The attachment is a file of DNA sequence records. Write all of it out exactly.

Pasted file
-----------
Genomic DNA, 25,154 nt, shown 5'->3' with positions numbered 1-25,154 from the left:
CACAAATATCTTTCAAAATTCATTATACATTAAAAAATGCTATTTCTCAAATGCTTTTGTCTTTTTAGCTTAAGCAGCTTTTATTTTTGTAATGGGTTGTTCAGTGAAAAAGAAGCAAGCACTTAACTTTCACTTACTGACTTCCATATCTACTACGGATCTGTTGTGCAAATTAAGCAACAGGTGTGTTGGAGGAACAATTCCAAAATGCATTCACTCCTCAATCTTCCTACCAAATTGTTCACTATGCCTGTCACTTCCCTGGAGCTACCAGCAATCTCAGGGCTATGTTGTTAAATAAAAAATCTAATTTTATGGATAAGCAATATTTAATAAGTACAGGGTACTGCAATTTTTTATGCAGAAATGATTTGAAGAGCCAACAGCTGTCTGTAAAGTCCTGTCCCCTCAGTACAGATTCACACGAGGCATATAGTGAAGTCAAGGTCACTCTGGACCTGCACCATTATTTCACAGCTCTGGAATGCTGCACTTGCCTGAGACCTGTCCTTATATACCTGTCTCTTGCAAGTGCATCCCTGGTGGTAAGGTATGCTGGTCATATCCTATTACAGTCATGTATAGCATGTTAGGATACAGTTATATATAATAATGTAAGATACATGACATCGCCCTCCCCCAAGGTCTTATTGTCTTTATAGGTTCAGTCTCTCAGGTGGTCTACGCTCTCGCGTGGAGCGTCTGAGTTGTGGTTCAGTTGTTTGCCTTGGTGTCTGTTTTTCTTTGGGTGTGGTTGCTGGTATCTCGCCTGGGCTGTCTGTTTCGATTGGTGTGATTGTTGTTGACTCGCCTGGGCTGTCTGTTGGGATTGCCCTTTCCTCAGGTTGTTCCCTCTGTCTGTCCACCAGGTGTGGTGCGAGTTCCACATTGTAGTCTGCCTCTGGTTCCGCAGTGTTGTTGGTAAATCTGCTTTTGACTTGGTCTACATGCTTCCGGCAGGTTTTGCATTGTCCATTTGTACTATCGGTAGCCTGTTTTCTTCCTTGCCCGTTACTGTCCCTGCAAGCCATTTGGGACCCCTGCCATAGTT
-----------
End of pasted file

Genomic DNA, 25,154 nt, shown 5'->3' with positions numbered 1-25,154 from the left:
CACAAATATCTTTCAAAATTCATTATACATTAAAAAATGCTATTTCTCAAATGCTTTTGTCTTTTTAGCTTAAGCAGCTTTTATTTTTGTAATGGGTTGTTCAGTGAAAAAGAAGCAAGCACTTAACTTTCACTTACTGACTTCCATATCTACTACGGATCTGTTGTGCAAATTAAGCAACAGGTGTGTTGGAGGAACAATTCCAAAATGCATTCACTCCTCAATCTTCCTACCAAATTGTTCACTATGCCTGTCACTTCCCTGGAGCTACCAGCAATCTCAGGGCTATGTTGTTAAATAAAAAATCTAATTTTATGGATAAGCAATATTTAATAAGTACAGGGTACTGCAATTTTTTATGCAGAAATGATTTGAAGAGCCAACAGCTGTCTGTAAAGTCCTGTCCCCTCAGTACAGATTCACACGAGGCATATAGTGAAGTCAAGGTCACTCTGGACCTGCACCATTATTTCACAGCTCTGGAATGCTGCACTTGCCTGAGACCTGTCCTTATATACCTGTCTCTTGCAAGTGCATCCCTGGTGGTAAGGTATGCTGGTCATATCCTATTACAGTCATGTATAGCATGTTAGGATACAGTTATATATAATAATGTAAGATACATGACATCGCCCTCCCCCAAGGTCTTATTGTCTTTATAGGTTCAGTCTCTCAGGTGGTCTACGCTCTCGCGTGGAGCGTCTGAGTTGTGGTTCAGTTGTTTGCCTTGGTGTCTGTTTTTCTTTGGGTGTGGTTGCTGGTATCTCGCCTGGGCTGTCTGTTTCGATTGGTGTGATTGTTGTTGACTCGCCTGGGCTGTCTGTTGGGATTGCCCTTTCCTCAGGTTGTTCCCTCTGTCTGTCCACCAGGTGTGGTGCGAGTTCCACATTGTAGTCTGCCTCTGGTTCCGCAGTGTTGTTGGTAAATCTGCTTTTGACTTGGTCTACATGCTTCCGGCAGGTTTTGCATTGTCCATTTGTACTATCGGTAGCCTGTTTTCTTCCTTGCCCGTTACTGTCCCTGCAAGCCATTTGGGACCCCTGCCATAGTT